Too many bad things had happened for Educational to survive without major changes. In January 1933, Educational's creditors, led by Chase Bank and Electrical Research Products, Inc. (ERPI), restructured the company in an out-of-court workout.

Chase, which was also Fox's major creditor, required Educational to close all of its exchanges, laying off their staffs. Fox took over the physical distribution of the Educational films in the United States. Out of the country distribution arrangements remained in place; which is why the titles of all Educational films released after January state that they were "Distributed in the U.S.A. by Fox Film Corporation." This reduced the expenditures of one Chase borrower and increased the revenues of another.

ERPI, which was the Western Electric subsidiary that installed and financed sound equipment in theaters and studios, took over both the Educational and the Metropolitan studios in Hollywood, renaming the Metropolitan studio General Service Studios, Inc. At the same time, as part of Paramount's insolvency proceedings, ERPI took over Paramount's East Coast Studio, in Astoria, Long Island, and renamed it Eastern Service Studios, Inc. ERPI operated both as rental studios for independent producers. Educational continued in business as one of these independent producers, providing product for Fox / Twentieth Century-Fox.

Educational's loss of its studios and exchanges and the arrangement with Fox was not part of any industry plan to consolidate operations. It was a shotgun marriage, plain and simple. The industry trade press, going back to the teens, was always carrying stories of combinations of this concern with that concern. There were always rumors, and rumors of rumors. The big changes in the early 1930's were creditor driven.

Never giving up dreams of feature production, Hammons became involved in Grand National in 1937 or so, and 1937-38 was the last season of comedy production.

Frank

Bob Birchard

Re: What did E. W. Hammons mean?

Postby Bob Birchard » Tue Feb 16, 2010 1:48 am

Frank Flood wrote: Educational's loss of its studios and exchanges and the arrangement with Fox was not part of any industry plan to consolidate operations. It was a shotgun marriage, plain and simple. The industry trade press, going back to the teens, was always carrying stories of combinations of this concern with that concern. There were always rumors, and rumors of rumors. The big changes in the early 1930's were creditor driven.Frank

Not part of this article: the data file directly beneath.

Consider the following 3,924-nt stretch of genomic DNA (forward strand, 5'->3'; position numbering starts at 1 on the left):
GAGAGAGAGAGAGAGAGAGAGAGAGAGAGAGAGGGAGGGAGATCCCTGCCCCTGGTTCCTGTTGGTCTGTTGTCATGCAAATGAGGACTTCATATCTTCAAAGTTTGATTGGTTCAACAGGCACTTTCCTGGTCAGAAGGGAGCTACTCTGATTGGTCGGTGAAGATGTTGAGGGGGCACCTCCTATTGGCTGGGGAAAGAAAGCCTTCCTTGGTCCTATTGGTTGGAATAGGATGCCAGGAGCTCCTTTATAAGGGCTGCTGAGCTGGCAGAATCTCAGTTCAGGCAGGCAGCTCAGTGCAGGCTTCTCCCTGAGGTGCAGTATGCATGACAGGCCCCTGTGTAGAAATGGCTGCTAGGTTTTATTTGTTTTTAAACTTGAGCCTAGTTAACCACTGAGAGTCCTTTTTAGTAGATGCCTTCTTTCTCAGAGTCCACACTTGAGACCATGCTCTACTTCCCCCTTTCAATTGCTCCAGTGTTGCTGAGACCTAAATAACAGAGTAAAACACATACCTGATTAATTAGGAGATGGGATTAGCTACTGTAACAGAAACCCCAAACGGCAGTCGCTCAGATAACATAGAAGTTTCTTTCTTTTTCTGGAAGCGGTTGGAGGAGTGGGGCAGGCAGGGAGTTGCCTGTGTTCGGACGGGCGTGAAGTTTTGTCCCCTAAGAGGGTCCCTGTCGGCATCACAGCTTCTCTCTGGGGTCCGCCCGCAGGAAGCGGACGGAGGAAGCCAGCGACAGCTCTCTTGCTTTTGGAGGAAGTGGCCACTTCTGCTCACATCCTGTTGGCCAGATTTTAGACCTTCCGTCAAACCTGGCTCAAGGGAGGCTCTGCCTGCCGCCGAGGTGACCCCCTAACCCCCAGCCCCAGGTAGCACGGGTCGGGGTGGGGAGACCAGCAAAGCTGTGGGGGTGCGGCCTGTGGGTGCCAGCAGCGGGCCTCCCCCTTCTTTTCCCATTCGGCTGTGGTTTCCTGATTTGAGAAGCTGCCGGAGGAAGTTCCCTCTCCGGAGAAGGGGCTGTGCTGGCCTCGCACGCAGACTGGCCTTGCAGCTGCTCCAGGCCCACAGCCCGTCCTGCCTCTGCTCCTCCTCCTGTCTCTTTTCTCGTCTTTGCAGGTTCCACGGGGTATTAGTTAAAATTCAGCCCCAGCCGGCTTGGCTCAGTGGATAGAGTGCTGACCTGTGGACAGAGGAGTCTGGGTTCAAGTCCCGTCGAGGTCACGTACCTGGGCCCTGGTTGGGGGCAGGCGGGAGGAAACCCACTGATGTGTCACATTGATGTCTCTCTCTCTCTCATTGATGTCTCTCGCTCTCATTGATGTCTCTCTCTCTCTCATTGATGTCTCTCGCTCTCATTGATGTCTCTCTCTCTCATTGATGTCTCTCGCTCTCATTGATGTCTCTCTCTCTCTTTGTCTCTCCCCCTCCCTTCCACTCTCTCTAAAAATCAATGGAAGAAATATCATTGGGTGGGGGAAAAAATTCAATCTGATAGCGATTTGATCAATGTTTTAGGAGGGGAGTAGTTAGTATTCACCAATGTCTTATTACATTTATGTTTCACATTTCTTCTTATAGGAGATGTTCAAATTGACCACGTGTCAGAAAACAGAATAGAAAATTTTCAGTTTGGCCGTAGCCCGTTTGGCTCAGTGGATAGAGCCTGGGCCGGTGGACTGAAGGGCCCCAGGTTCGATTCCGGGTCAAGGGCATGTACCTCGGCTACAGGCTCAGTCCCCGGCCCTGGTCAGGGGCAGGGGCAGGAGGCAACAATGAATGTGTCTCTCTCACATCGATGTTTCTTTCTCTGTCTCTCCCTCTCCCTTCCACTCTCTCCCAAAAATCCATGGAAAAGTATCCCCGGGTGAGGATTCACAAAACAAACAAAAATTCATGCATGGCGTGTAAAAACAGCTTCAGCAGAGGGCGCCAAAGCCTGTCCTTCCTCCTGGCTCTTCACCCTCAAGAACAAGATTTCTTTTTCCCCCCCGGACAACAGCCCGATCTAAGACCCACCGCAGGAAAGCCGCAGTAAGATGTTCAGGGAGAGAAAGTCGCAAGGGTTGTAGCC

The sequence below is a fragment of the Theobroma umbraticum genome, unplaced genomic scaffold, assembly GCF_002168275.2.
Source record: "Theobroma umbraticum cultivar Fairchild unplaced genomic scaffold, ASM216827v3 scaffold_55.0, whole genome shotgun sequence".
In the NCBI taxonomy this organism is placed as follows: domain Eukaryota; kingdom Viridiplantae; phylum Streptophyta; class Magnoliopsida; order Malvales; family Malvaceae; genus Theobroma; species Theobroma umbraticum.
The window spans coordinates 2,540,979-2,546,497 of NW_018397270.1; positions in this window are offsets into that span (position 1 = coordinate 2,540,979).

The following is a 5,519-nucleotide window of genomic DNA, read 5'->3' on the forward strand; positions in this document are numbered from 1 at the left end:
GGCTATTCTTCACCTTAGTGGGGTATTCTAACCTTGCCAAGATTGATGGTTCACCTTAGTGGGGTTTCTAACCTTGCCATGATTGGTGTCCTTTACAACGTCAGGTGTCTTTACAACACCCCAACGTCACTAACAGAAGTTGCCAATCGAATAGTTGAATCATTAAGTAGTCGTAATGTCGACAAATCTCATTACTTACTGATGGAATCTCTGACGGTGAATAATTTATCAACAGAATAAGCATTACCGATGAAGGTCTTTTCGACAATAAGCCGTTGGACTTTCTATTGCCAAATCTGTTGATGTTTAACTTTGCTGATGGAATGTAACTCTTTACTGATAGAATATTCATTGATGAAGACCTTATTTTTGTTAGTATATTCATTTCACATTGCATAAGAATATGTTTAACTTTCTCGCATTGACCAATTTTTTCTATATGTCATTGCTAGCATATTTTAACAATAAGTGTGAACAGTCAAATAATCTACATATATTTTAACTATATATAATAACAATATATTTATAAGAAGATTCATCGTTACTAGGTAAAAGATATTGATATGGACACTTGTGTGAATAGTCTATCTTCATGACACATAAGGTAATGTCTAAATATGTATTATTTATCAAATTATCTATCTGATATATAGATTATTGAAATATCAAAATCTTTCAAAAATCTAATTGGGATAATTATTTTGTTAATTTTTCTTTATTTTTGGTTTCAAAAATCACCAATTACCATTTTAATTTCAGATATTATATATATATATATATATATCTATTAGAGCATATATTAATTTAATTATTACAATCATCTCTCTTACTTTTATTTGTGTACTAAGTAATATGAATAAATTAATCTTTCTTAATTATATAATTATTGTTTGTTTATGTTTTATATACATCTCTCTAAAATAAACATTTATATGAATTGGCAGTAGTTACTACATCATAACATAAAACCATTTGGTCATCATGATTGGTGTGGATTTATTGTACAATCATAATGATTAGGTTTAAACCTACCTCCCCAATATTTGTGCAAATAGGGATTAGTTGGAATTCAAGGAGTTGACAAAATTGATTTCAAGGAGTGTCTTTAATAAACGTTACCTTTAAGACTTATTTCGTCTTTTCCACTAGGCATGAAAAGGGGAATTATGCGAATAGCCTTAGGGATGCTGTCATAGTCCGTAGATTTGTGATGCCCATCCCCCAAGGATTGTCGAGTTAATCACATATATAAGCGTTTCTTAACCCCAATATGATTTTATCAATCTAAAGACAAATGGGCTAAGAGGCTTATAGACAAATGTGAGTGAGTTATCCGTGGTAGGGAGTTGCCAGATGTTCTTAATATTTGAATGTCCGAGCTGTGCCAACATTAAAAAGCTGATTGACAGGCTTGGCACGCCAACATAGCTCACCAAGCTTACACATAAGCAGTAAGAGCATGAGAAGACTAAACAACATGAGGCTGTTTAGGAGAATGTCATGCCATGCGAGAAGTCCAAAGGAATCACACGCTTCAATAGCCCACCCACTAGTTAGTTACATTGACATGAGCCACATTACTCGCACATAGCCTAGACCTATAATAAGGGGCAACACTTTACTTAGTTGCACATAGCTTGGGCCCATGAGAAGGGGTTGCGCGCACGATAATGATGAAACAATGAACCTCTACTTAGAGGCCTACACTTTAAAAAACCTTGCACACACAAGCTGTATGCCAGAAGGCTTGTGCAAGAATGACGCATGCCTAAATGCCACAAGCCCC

While you are correct about the particulars, it was reported that the Fox-Educational exchange merger was only the first first such combination with others to follow. Creditors were pushing for this consolidation throughout the industry. Warners pushed back, as did others, and the plan went no further.

Frank Flood
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Re: What did E. W. Hammons mean?

Postby Frank Flood » Tue Feb 16, 2010 12:30 pm

The reason that the Chase-sponsored moving of Educational's US distribution to Fox made sense was that there was not much product overlap between them. In 1932-33, Fox's only short series were the Magic Carpet travelogues and the Movietone News. While Educational did release some non-fiction series (Battle for Life, Bray Naturgraphs, Camera Adventures, Do You Remember?, Lyman Howe's Hodge-Podge) it clearly specialized in comedies (Andy Clyde, Baby Burlesks, Gleason's Sport Featurettes, Great Hokum Mystery, Ideal, Mermaid, Moran & Mack, Tom Howard, Torchy and Vanity) as well as Paul Terry-Toons cartoons, musical reels (Operalogues, Spirit of the Campus) and Broadway Gossip celebrity reels. The Fox-Educational product combination gave Fox a complete shorts program.

Although the trade press saw the Fox - Educational as a harbinger of more to come, who else could combine? Fox, Warner, RKO, and Paramount had gone into receivership or were close to it because of their heavy real estate debt. They had the largest theater chains, had borrowed the most money to build those chains, and when revenues dropped, and real estate values plunged (sound familiar, folks?) these companies were in trouble. Universal was also shaky, not because of theater holdings, but because of zigzagging between expensive pictures that did not make much money and cheap pictures that did not make much money and could not compensate for the losses of the expensive pictures. MGM was in good shape, not having any losing years, because of both superior product and much smaller theater holdings. Columbia was in pretty good shape because it had no theaters, and made a lot of small films and a handful of big films that were, in general, reasonably profitable. The minors (Mascot, Monogram, etc,) were in such trouble that their lab company foreclosed on a slew of them, and combined them to form Republic. There is nothing here that suggests any logical combination option. Why would MGM or perhaps Columbia want to deal with the other debt-ridden majors? How could the companies in financial straits have confidence that their competitors would do a good job of distributing their films? The RKO, Paramount, and Fox theater receiverships were designed to shed debt and reorganize, which they did, with production, studios and theater chains substantially intact.